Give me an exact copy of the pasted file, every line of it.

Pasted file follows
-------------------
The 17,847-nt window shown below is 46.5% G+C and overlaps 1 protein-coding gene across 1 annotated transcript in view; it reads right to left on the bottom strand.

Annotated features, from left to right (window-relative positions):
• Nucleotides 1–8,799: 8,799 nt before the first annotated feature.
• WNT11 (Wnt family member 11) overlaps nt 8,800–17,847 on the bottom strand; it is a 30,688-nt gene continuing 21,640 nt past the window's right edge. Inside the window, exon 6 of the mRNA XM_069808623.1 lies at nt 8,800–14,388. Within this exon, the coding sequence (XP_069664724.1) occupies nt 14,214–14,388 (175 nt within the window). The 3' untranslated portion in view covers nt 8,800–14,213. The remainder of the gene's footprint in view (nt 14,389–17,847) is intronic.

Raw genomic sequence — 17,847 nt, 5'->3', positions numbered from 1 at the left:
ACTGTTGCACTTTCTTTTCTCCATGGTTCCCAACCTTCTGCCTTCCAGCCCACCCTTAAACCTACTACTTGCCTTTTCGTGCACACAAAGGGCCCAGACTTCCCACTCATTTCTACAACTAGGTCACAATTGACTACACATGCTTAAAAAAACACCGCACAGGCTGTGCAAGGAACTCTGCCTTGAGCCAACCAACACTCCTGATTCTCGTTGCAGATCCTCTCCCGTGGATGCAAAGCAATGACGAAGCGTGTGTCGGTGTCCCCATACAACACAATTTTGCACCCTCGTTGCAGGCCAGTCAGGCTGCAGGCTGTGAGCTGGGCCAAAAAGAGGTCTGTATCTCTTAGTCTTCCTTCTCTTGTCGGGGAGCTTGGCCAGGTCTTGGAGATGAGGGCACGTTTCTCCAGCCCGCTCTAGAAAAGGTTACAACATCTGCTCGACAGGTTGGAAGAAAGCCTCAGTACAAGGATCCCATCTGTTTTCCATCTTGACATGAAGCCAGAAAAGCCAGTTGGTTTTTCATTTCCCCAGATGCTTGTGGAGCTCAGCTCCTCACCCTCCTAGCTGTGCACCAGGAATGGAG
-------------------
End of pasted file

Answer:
The 17,847-nt window shown below is 46.5% G+C and overlaps 1 protein-coding gene across 1 annotated transcript in view; it reads right to left on the bottom strand.

Annotated features, from left to right (window-relative positions):
• Nucleotides 1–8,799: 8,799 nt before the first annotated feature.
• WNT11 (Wnt family member 11) overlaps nt 8,800–17,847 on the bottom strand; it is a 30,688-nt gene continuing 21,640 nt past the window's right edge. Inside the window, exon 6 of the mRNA XM_069808623.1 lies at nt 8,800–14,388. Within this exon, the coding sequence (XP_069664724.1) occupies nt 14,214–14,388 (175 nt within the window). The 3' untranslated portion in view covers nt 8,800–14,213. The remainder of the gene's footprint in view (nt 14,389–17,847) is intronic.

Raw genomic sequence — 17,847 nt, 5'->3', positions numbered from 1 at the left:
ACTGTTGCACTTTCTTTTCTCCATGGTTCCCAACCTTCTGCCTTCCAGCCCACCCTTAAACCTACTACTTGCCTTTTCGTGCACACAAAGGGCCCAGACTTCCCACTCATTTCTACAACTAGGTCACAATTGACTACACATGCTTAAAAAAACACCGCACAGGCTGTGCAAGGAACTCTGCCTTGAGCCAACCAACACTCCTGATTCTCGTTGCAGATCCTCTCCCGTGGATGCAAAGCAATGACGAAGCGTGTGTCGGTGTCCCCATACAACACAATTTTGCACCCTCGTTGCAGGCCAGTCAGGCTGCAGGCTGTGAGCTGGGCCAAAAAGAGGTCTGTATCTCTTAGTCTTCCTTCTCTTGTCGGGGAGCTTGGCCAGGTCTTGGAGATGAGGGCACGTTTCTCCAGCCCGCTCTAGAAAAGGTTACAACATCTGCTCGACAGGTTGGAAGAAAGCCTCAGTACAAGGATCCCATCTGTTTTCCATCTTGACATGAAGCCAGAAAAGCCAGTTGGTTTTTCATTTCCCCAGATGCTTGTGGAGCTCAGCTCCTCACCCTCCTAGCTGTGCACCAGGAATGGAG